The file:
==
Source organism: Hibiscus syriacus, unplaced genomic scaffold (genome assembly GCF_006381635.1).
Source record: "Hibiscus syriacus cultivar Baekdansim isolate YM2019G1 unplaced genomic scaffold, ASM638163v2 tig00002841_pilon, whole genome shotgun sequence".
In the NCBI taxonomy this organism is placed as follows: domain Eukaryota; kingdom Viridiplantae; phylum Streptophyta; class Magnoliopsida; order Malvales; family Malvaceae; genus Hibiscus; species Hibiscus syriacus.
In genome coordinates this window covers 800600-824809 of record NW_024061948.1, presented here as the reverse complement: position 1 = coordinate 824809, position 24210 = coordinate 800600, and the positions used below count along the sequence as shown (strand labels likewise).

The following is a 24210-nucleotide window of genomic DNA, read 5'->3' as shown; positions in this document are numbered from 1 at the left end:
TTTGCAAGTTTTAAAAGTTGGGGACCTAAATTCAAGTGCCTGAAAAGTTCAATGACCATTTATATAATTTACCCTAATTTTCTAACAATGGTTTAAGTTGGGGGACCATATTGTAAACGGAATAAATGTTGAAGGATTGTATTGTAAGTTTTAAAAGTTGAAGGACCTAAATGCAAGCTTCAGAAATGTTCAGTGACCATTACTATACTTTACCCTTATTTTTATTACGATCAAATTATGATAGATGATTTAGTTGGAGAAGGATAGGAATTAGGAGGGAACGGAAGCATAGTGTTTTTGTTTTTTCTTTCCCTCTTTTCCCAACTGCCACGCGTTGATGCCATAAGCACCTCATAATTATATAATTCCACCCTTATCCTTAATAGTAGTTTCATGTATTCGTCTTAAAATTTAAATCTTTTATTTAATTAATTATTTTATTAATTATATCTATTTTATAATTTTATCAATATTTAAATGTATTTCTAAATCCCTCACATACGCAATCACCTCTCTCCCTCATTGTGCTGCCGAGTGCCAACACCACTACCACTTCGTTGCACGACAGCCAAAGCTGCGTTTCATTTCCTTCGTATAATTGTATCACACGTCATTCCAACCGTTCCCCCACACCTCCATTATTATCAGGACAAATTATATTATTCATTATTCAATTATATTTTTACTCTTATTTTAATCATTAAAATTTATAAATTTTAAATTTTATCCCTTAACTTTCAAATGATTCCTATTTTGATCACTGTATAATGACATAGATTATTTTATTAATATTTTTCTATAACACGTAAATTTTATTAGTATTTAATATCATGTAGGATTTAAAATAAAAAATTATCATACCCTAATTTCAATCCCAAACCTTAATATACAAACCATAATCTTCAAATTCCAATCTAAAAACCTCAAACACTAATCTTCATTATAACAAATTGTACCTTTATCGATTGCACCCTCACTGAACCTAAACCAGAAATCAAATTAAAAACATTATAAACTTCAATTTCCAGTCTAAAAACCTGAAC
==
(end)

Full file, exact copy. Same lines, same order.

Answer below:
Source organism: Hibiscus syriacus, unplaced genomic scaffold (genome assembly GCF_006381635.1).
Source record: "Hibiscus syriacus cultivar Baekdansim isolate YM2019G1 unplaced genomic scaffold, ASM638163v2 tig00002841_pilon, whole genome shotgun sequence".
In the NCBI taxonomy this organism is placed as follows: domain Eukaryota; kingdom Viridiplantae; phylum Streptophyta; class Magnoliopsida; order Malvales; family Malvaceae; genus Hibiscus; species Hibiscus syriacus.
In genome coordinates this window covers 800600-824809 of record NW_024061948.1, presented here as the reverse complement: position 1 = coordinate 824809, position 24210 = coordinate 800600, and the positions used below count along the sequence as shown (strand labels likewise).

The following is a 24210-nucleotide window of genomic DNA, read 5'->3' as shown; positions in this document are numbered from 1 at the left end:
TTTGCAAGTTTTAAAAGTTGGGGACCTAAATTCAAGTGCCTGAAAAGTTCAATGACCATTTATATAATTTACCCTAATTTTCTAACAATGGTTTAAGTTGGGGGACCATATTGTAAACGGAATAAATGTTGAAGGATTGTATTGTAAGTTTTAAAAGTTGAAGGACCTAAATGCAAGCTTCAGAAATGTTCAGTGACCATTACTATACTTTACCCTTATTTTTATTACGATCAAATTATGATAGATGATTTAGTTGGAGAAGGATAGGAATTAGGAGGGAACGGAAGCATAGTGTTTTTGTTTTTTCTTTCCCTCTTTTCCCAACTGCCACGCGTTGATGCCATAAGCACCTCATAATTATATAATTCCACCCTTATCCTTAATAGTAGTTTCATGTATTCGTCTTAAAATTTAAATCTTTTATTTAATTAATTATTTTATTAATTATATCTATTTTATAATTTTATCAATATTTAAATGTATTTCTAAATCCCTCACATACGCAATCACCTCTCTCCCTCATTGTGCTGCCGAGTGCCAACACCACTACCACTTCGTTGCACGACAGCCAAAGCTGCGTTTCATTTCCTTCGTATAATTGTATCACACGTCATTCCAACCGTTCCCCCACACCTCCATTATTATCAGGACAAATTATATTATTCATTATTCAATTATATTTTTACTCTTATTTTAATCATTAAAATTTATAAATTTTAAATTTTATCCCTTAACTTTCAAATGATTCCTATTTTGATCACTGTATAATGACATAGATTATTTTATTAATATTTTTCTATAACACGTAAATTTTATTAGTATTTAATATCATGTAGGATTTAAAATAAAAAATTATCATACCCTAATTTCAATCCCAAACCTTAATATACAAACCATAATCTTCAAATTCCAATCTAAAAACCTCAAACACTAATCTTCATTATAACAAATTGTACCTTTATCGATTGCACCCTCACTGAACCTAAACCAGAAATCAAATTAAAAACATTATAAACTTCAATTTCCAGTCTAAAAACCTGAAC